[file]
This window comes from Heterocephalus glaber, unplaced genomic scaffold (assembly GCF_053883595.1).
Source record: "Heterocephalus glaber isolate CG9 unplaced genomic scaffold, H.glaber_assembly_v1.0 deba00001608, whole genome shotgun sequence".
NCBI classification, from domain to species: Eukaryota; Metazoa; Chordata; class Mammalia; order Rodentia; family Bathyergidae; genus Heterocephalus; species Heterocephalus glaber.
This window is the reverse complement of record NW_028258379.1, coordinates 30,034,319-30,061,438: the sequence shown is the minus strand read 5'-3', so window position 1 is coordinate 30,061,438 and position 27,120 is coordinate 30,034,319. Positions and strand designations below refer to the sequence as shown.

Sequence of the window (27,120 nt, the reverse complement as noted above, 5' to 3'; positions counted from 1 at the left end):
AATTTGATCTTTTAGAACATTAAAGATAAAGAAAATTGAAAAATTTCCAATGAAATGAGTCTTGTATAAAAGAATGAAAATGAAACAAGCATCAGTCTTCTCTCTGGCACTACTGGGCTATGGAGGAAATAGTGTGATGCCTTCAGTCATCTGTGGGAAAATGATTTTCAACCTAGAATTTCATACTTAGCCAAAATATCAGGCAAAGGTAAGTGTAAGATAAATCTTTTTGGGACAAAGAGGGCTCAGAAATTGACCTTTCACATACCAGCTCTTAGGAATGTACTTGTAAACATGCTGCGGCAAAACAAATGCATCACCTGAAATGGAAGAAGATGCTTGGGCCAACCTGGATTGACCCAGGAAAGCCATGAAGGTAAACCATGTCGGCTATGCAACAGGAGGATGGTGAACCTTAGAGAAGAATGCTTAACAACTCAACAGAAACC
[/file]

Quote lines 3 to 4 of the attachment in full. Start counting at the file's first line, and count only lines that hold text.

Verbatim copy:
NCBI classification, from domain to species: Eukaryota; Metazoa; Chordata; class Mammalia; order Rodentia; family Bathyergidae; genus Heterocephalus; species Heterocephalus glaber.
This window is the reverse complement of record NW_028258379.1, coordinates 30,034,319-30,061,438: the sequence shown is the minus strand read 5'-3', so window position 1 is coordinate 30,061,438 and position 27,120 is coordinate 30,034,319. Positions and strand designations below refer to the sequence as shown.